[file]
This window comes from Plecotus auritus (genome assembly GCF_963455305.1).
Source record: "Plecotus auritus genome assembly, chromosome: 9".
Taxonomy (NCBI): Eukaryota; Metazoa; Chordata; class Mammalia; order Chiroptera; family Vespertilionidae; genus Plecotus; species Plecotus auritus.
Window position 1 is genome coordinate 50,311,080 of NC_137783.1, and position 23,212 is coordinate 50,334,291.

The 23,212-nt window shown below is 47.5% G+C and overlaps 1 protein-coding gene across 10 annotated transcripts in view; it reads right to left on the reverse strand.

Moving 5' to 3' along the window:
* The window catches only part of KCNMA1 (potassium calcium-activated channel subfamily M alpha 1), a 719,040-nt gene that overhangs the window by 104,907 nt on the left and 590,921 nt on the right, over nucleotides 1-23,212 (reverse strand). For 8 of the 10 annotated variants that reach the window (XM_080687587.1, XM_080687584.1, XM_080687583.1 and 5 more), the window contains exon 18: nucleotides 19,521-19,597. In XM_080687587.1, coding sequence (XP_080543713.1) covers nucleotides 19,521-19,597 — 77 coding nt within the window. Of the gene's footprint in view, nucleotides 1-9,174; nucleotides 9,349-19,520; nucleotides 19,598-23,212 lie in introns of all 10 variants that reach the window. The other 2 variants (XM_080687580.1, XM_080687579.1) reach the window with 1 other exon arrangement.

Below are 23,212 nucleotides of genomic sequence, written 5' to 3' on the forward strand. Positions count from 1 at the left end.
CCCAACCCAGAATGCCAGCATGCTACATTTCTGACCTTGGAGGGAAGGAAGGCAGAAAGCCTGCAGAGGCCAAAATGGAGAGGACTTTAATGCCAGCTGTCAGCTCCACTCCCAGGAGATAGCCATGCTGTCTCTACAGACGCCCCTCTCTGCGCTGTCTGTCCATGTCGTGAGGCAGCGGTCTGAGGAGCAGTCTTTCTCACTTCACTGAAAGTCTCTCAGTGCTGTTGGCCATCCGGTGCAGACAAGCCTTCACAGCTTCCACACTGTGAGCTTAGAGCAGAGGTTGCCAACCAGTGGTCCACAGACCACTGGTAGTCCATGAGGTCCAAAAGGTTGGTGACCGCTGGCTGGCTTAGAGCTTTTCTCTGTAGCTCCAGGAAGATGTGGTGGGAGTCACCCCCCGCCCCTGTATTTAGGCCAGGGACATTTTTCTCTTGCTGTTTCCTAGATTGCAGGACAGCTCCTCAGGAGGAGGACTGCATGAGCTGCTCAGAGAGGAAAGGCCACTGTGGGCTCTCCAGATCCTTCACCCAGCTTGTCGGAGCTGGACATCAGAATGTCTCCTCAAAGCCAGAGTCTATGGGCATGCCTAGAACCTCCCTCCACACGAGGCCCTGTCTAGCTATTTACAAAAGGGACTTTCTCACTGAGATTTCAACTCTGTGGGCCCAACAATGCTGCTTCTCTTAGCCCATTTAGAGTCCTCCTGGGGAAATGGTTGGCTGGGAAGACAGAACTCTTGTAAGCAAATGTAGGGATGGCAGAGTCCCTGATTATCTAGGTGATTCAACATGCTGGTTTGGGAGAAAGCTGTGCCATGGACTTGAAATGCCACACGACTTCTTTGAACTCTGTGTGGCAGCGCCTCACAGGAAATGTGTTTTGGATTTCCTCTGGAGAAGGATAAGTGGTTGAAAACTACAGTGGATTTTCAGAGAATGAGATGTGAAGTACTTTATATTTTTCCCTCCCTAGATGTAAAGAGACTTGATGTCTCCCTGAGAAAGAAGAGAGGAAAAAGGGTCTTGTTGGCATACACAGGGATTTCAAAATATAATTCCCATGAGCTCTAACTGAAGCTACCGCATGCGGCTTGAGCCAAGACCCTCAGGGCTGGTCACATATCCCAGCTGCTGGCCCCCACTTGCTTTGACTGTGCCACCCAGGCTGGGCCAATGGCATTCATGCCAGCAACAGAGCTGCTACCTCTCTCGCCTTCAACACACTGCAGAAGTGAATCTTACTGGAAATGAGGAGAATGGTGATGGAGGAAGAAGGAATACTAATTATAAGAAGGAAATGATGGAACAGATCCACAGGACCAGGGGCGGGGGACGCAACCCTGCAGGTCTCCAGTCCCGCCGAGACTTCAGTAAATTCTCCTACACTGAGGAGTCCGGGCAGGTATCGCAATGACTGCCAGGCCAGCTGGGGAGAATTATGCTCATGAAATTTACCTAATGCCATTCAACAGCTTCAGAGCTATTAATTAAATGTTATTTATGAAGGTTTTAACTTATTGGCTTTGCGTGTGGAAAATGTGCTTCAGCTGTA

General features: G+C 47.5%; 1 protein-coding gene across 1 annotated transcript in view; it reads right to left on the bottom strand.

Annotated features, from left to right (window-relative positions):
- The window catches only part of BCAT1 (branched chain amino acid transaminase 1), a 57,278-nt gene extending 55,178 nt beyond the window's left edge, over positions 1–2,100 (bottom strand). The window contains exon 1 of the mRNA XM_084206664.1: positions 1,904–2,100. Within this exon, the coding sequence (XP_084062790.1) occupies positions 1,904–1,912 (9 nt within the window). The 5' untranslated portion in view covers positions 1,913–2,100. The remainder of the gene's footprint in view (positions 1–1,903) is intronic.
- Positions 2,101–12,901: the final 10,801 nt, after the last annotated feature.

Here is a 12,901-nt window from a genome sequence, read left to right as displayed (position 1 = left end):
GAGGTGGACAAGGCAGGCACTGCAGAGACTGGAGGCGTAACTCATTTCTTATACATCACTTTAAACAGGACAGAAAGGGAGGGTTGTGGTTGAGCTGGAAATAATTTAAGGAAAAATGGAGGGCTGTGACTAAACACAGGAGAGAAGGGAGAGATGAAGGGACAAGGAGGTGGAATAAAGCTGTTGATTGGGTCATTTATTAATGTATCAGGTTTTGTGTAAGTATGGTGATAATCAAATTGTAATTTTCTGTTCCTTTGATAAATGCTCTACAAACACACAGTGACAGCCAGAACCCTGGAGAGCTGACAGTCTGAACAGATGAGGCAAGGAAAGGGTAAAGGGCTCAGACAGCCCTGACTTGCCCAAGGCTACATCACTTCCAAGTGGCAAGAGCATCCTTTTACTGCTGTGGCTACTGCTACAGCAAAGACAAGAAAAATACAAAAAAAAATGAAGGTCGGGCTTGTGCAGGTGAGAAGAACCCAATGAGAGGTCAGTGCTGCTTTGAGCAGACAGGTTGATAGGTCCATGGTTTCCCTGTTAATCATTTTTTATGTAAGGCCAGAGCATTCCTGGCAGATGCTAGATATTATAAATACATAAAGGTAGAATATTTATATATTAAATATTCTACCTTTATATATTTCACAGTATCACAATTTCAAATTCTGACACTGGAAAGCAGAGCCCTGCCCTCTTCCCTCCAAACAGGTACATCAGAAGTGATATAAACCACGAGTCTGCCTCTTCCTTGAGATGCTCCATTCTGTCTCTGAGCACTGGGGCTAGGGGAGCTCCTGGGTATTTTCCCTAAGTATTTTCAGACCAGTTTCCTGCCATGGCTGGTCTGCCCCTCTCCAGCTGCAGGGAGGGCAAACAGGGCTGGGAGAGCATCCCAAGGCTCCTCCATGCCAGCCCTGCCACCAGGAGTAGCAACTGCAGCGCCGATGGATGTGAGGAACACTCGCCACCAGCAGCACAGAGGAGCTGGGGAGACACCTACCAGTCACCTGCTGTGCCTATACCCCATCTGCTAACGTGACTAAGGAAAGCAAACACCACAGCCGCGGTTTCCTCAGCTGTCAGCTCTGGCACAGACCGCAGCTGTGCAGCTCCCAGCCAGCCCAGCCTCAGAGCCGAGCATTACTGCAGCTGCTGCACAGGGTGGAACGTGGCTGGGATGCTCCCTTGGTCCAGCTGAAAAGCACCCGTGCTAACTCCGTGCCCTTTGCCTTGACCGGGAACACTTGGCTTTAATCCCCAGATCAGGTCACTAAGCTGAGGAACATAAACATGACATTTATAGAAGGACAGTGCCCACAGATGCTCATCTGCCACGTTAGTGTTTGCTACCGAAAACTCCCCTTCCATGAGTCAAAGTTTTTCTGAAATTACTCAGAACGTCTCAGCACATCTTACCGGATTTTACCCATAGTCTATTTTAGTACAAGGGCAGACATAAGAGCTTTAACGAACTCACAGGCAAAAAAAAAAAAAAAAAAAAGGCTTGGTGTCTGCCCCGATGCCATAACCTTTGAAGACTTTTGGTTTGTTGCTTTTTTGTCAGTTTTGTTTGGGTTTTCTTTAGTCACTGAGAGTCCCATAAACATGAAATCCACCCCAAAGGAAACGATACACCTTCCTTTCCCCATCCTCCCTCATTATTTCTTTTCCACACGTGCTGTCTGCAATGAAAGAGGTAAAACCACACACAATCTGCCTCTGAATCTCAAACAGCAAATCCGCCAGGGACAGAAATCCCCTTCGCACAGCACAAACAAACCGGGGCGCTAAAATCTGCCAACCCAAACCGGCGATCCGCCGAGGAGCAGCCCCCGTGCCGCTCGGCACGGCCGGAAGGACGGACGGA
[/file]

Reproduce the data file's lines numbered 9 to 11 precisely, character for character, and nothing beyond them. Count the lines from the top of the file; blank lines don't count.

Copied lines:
CCCAACCCAGAATGCCAGCATGCTACATTTCTGACCTTGGAGGGAAGGAAGGCAGAAAGCCTGCAGAGGCCAAAATGGAGAGGACTTTAATGCCAGCTGTCAGCTCCACTCCCAGGAGATAGCCATGCTGTCTCTACAGACGCCCCTCTCTGCGCTGTCTGTCCATGTCGTGAGGCAGCGGTCTGAGGAGCAGTCTTTCTCACTTCACTGAAAGTCTCTCAGTGCTGTTGGCCATCCGGTGCAGACAAGCCTTCACAGCTTCCACACTGTGAGCTTAGAGCAGAGGTTGCCAACCAGTGGTCCACAGACCACTGGTAGTCCATGAGGTCCAAAAGGTTGGTGACCGCTGGCTGGCTTAGAGCTTTTCTCTGTAGCTCCAGGAAGATGTGGTGGGAGTCACCCCCCGCCCCTGTATTTAGGCCAGGGACATTTTTCTCTTGCTGTTTCCTAGATTGCAGGACAGCTCCTCAGGAGGAGGACTGCATGAGCTGCTCAGAGAGGAAAGGCCACTGTGGGCTCTCCAGATCCTTCACCCAGCTTGTCGGAGCTGGACATCAGAATGTCTCCTCAAAGCCAGAGTCTATGGGCATGCCTAGAACCTCCCTCCACACGAGGCCCTGTCTAGCTATTTACAAAAGGGACTTTCTCACTGAGATTTCAACTCTGTGGGCCCAACAATGCTGCTTCTCTTAGCCCATTTAGAGTCCTCCTGGGGAAATGGTTGGCTGGGAAGACAGAACTCTTGTAAGCAAATGTAGGGATGGCAGAGTCCCTGATTATCTAGGTGATTCAACATGCTGGTTTGGGAGAAAGCTGTGCCATGGACTTGAAATGCCACACGACTTCTTTGAACTCTGTGTGGCAGCGCCTCACAGGAAATGTGTTTTGGATTTCCTCTGGAGAAGGATAAGTGGTTGAAAACTACAGTGGATTTTCAGAGAATGAGATGTGAAGTACTTTATATTTTTCCCTCCCTAGATGTAAAGAGACTTGATGTCTCCCTGAGAAAGAAGAGAGGAAAAAGGGTCTTGTTGGCATACACAGGGATTTCAAAATATAATTCCCATGAGCTCTAACTGAAGCTACCGCATGCGGCTTGAGCCAAGACCCTCAGGGCTGGTCACATATCCCAGCTGCTGGCCCCCACTTGCTTTGACTGTGCCACCCAGGCTGGGCCAATGGCATTCATGCCAGCAACAGAGCTGCTACCTCTCTCGCCTTCAACACACTGCAGAAGTGAATCTTACTGGAAATGAGGAGAATGGTGATGGAGGAAGAAGGAATACTAATTATAAGAAGGAAATGATGGAACAGATCCACAGGACCAGGGGCGGGGGACGCAACCCTGCAGGTCTCCAGTCCCGCCGAGACTTCAGTAAATTCTCCTACACTGAGGAGTCCGGGCAGGTATCGCAATGACTGCCAGGCCAGCTGGGGAGAATTATGCTCATGAAATTTACCTAATGCCATTCAACAGCTTCAGAGCTATTAATTAAATGTTATTTATGAAGGTTTTAACTTATTGGCTTTGCGTGTGGAAAATGTGCTTCAGCTGTA

General features: G+C 47.5%; 1 protein-coding gene across 1 annotated transcript in view; it reads right to left on the bottom strand.

Annotated features, from left to right (window-relative positions):